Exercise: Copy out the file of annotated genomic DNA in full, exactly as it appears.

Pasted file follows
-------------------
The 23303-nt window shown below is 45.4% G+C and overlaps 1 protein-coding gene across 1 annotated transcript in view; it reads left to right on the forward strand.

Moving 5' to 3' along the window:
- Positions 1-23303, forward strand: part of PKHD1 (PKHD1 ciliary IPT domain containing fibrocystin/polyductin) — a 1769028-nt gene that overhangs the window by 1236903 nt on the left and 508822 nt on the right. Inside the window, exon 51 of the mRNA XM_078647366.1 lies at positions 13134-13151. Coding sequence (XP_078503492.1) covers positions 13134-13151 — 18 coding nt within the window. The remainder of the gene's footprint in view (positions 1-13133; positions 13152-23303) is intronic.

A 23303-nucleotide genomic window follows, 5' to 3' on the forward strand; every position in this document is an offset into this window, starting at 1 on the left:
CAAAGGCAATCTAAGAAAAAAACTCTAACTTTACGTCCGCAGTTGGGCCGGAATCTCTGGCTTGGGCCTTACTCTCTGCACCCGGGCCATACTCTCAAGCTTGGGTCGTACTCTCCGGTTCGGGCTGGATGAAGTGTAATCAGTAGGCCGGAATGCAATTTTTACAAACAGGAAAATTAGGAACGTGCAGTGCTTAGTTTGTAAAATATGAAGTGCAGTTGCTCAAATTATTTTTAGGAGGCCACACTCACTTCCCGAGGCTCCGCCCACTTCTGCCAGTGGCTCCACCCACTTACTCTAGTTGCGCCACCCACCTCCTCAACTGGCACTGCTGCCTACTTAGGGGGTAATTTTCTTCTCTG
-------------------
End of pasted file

The 23303-nt window shown below is 45.4% G+C and overlaps 1 protein-coding gene across 1 annotated transcript in view; it reads left to right on the forward strand.

Moving 5' to 3' along the window:
- Positions 1-23303, forward strand: part of PKHD1 (PKHD1 ciliary IPT domain containing fibrocystin/polyductin) — a 1769028-nt gene that overhangs the window by 1236903 nt on the left and 508822 nt on the right. Inside the window, exon 51 of the mRNA XM_078647366.1 lies at positions 13134-13151. Coding sequence (XP_078503492.1) covers positions 13134-13151 — 18 coding nt within the window. The remainder of the gene's footprint in view (positions 1-13133; positions 13152-23303) is intronic.

A 23303-nucleotide genomic window follows, 5' to 3' on the forward strand; every position in this document is an offset into this window, starting at 1 on the left:
CAAAGGCAATCTAAGAAAAAAACTCTAACTTTACGTCCGCAGTTGGGCCGGAATCTCTGGCTTGGGCCTTACTCTCTGCACCCGGGCCATACTCTCAAGCTTGGGTCGTACTCTCCGGTTCGGGCTGGATGAAGTGTAATCAGTAGGCCGGAATGCAATTTTTACAAACAGGAAAATTAGGAACGTGCAGTGCTTAGTTTGTAAAATATGAAGTGCAGTTGCTCAAATTATTTTTAGGAGGCCACACTCACTTCCCGAGGCTCCGCCCACTTCTGCCAGTGGCTCCACCCACTTACTCTAGTTGCGCCACCCACCTCCTCAACTGGCACTGCTGCCTACTTAGGGGGTAATTTTCTTCTCTG